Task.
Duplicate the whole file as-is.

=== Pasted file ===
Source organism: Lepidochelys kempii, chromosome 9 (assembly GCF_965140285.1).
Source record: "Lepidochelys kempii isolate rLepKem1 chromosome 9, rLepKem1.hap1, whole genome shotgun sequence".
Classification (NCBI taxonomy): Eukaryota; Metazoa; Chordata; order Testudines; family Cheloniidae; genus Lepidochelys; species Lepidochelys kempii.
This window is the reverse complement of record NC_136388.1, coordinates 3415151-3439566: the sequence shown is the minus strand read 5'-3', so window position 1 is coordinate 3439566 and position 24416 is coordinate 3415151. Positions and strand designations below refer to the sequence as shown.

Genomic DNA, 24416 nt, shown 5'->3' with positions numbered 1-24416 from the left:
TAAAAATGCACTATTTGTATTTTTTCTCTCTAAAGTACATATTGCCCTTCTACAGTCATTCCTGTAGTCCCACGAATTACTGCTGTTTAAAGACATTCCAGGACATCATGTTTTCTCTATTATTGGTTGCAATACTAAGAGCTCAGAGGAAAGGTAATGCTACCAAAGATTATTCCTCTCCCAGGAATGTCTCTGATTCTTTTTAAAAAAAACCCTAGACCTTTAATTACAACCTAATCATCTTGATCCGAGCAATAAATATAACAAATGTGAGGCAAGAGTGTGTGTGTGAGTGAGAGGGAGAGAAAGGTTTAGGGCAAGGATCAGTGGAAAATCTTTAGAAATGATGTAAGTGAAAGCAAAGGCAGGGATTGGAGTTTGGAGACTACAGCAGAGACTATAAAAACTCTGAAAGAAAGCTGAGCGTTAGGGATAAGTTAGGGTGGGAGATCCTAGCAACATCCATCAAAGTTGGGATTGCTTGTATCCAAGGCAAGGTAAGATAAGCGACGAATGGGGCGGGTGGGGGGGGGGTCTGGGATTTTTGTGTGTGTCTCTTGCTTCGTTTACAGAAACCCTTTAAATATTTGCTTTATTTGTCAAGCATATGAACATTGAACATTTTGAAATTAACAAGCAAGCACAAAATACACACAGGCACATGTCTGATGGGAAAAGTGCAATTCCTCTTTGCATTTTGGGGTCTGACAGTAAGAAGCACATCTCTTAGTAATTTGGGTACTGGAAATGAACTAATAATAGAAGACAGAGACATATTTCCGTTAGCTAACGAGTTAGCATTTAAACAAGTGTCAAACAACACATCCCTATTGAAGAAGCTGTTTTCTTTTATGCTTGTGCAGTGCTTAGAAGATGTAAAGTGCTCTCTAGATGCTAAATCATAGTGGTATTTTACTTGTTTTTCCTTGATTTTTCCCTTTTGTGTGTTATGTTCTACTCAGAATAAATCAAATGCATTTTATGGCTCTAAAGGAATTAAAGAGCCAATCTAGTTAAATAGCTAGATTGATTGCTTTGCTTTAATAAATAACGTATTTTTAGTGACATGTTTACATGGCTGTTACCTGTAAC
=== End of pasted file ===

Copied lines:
Source organism: Lepidochelys kempii, chromosome 9 (assembly GCF_965140285.1).
Source record: "Lepidochelys kempii isolate rLepKem1 chromosome 9, rLepKem1.hap1, whole genome shotgun sequence".
Classification (NCBI taxonomy): Eukaryota; Metazoa; Chordata; order Testudines; family Cheloniidae; genus Lepidochelys; species Lepidochelys kempii.
This window is the reverse complement of record NC_136388.1, coordinates 3415151-3439566: the sequence shown is the minus strand read 5'-3', so window position 1 is coordinate 3439566 and position 24416 is coordinate 3415151. Positions and strand designations below refer to the sequence as shown.

Genomic DNA, 24416 nt, shown 5'->3' with positions numbered 1-24416 from the left:
TAAAAATGCACTATTTGTATTTTTTCTCTCTAAAGTACATATTGCCCTTCTACAGTCATTCCTGTAGTCCCACGAATTACTGCTGTTTAAAGACATTCCAGGACATCATGTTTTCTCTATTATTGGTTGCAATACTAAGAGCTCAGAGGAAAGGTAATGCTACCAAAGATTATTCCTCTCCCAGGAATGTCTCTGATTCTTTTTAAAAAAAACCCTAGACCTTTAATTACAACCTAATCATCTTGATCCGAGCAATAAATATAACAAATGTGAGGCAAGAGTGTGTGTGTGAGTGAGAGGGAGAGAAAGGTTTAGGGCAAGGATCAGTGGAAAATCTTTAGAAATGATGTAAGTGAAAGCAAAGGCAGGGATTGGAGTTTGGAGACTACAGCAGAGACTATAAAAACTCTGAAAGAAAGCTGAGCGTTAGGGATAAGTTAGGGTGGGAGATCCTAGCAACATCCATCAAAGTTGGGATTGCTTGTATCCAAGGCAAGGTAAGATAAGCGACGAATGGGGCGGGTGGGGGGGGGGTCTGGGATTTTTGTGTGTGTCTCTTGCTTCGTTTACAGAAACCCTTTAAATATTTGCTTTATTTGTCAAGCATATGAACATTGAACATTTTGAAATTAACAAGCAAGCACAAAATACACACAGGCACATGTCTGATGGGAAAAGTGCAATTCCTCTTTGCATTTTGGGGTCTGACAGTAAGAAGCACATCTCTTAGTAATTTGGGTACTGGAAATGAACTAATAATAGAAGACAGAGACATATTTCCGTTAGCTAACGAGTTAGCATTTAAACAAGTGTCAAACAACACATCCCTATTGAAGAAGCTGTTTTCTTTTATGCTTGTGCAGTGCTTAGAAGATGTAAAGTGCTCTCTAGATGCTAAATCATAGTGGTATTTTACTTGTTTTTCCTTGATTTTTCCCTTTTGTGTGTTATGTTCTACTCAGAATAAATCAAATGCATTTTATGGCTCTAAAGGAATTAAAGAGCCAATCTAGTTAAATAGCTAGATTGATTGCTTTGCTTTAATAAATAACGTATTTTTAGTGACATGTTTACATGGCTGTTACCTGTAAC